How to Make Assessments Meaningful for Middle and High School Students
Students from around the ages of 11 to 16 are learning how to think critically and analyze information with greater depth, and teachers must determine how to effectively assess middle and high school students' learning in a way that acknowledges both their developmental strengths and challenges.
According to an article on adolescent literacy website Adlit.com, school staff should not underestimate the value of using literacy assessments to understand middle school students’ skill sets. Writing for Adlit, teacher and researcher Rafael Heller stated that elementary schools have rapidly embraced formative assessments designed to zero in on students' individual academic needs, while middle and high schools have been a bit slower to catch on. In Heller’s view, this is problematic because regular formative assessments can be an excellent way to help teachers learn more about why certain students are struggling, which helps guide instruction.
Along with whole-class discussions, brief quizzes and small-group work can be used to gauge student comprehension of and comfort with a given text or assignment. Beyond this, author and teacher Rob Riordan, who has worked closely with San Diego’s well regarded High Tech High, advises teachers to tap into self-directed work, which can be a good match with adolescents' growing need for independence. Riordan also asserted that it is essential to regard engagement as goal No. 1 when working with middle and high school students, because to put it simply, if kids are bored, they won't learn.
In an interview with Grace Rubenstein of Edutopia, Riordan spoke about how "engaging kids in work where they are pursuing their interests and passions, working in a community of learners, and seeing what is possible" is a great way to see what inspires and motivates them. High Tech High does this through exhibitions of student work during which teachers and students get to view, appreciate, and comment on students' projects and ideas. While academic assessments are an important foundation for student success, Riordan argued that helping students create "beautiful work of lasting value" also teaches them a sense of ownership and the value of collaborative exploration, along with other life skills.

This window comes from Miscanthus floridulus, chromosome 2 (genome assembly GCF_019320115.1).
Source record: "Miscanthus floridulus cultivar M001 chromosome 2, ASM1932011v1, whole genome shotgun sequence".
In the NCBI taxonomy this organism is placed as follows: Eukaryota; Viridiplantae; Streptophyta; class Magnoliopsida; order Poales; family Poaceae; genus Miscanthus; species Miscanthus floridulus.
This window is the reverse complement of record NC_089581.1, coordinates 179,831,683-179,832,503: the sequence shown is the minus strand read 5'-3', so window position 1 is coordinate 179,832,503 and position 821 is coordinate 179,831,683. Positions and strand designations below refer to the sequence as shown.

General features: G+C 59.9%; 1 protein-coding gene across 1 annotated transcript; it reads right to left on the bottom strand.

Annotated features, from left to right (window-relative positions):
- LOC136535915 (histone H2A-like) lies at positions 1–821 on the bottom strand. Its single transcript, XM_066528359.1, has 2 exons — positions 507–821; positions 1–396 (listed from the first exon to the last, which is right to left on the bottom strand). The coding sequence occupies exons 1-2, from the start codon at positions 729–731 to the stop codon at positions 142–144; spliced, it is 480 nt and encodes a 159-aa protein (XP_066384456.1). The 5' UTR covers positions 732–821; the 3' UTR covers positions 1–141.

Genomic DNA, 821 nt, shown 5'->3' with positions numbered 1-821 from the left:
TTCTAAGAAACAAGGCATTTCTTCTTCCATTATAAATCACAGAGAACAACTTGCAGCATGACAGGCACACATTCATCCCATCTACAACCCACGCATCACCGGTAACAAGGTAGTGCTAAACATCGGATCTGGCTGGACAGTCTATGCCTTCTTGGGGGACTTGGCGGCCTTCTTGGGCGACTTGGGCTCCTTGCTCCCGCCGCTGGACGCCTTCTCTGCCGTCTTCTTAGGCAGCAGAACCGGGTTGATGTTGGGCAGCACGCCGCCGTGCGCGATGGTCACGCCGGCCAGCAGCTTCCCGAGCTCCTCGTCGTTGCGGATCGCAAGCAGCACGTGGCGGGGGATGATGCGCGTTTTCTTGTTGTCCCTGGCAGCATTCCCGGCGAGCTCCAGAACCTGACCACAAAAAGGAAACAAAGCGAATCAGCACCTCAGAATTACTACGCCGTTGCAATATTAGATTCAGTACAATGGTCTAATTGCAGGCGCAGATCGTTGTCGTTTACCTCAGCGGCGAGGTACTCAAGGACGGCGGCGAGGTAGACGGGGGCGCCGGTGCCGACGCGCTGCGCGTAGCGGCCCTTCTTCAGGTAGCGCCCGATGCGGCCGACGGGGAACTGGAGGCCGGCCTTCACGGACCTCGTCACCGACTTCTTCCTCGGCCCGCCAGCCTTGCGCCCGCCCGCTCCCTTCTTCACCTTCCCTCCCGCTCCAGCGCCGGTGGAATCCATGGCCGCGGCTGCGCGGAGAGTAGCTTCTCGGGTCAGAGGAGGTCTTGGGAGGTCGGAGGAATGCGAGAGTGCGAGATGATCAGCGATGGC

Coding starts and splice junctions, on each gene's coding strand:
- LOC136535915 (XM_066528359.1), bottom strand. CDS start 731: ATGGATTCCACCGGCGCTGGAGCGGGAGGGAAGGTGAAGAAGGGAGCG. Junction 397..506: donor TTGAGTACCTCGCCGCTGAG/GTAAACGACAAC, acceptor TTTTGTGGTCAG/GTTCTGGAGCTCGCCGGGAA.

Further, Riordan asserted that assessment of adolescents is most effective when it is not solely about content. In the days before technology put information at our fingertips, it made more sense for students to be tested on what they knew and were being taught. These days, we have a fast-moving economy, and kids' required knowledge is broader. "What they need to know now is how to access content, play with it, transform it, synthesize it, and use it, and how to work with others to do all of that," Riordan explained.
Fortunately, sites like the United States government’s Office of Educational Technology support this vision and offer a host of challenging and engaging assessments for educators to consider, such as the River City task developed by Harvard University researchers. This exercise drops students in a virtual 18th-century city where residents are mysteriously becoming ill and scientists are just beginning to discover bacteria. Students are tasked with working collectively to gather data, form hypotheses, and otherwise act like scientists before ultimately turning in their findings to the River City mayor via a written report.
The benefits of using such project- and collaboration-based assessments include the creation of a buzzing classroom full of students engaged in teamwork and inquiry. When working with middle and high school students, this type of assessment is not only developmentally appropriate but has the potential to ignite a long-lasting creative spark.
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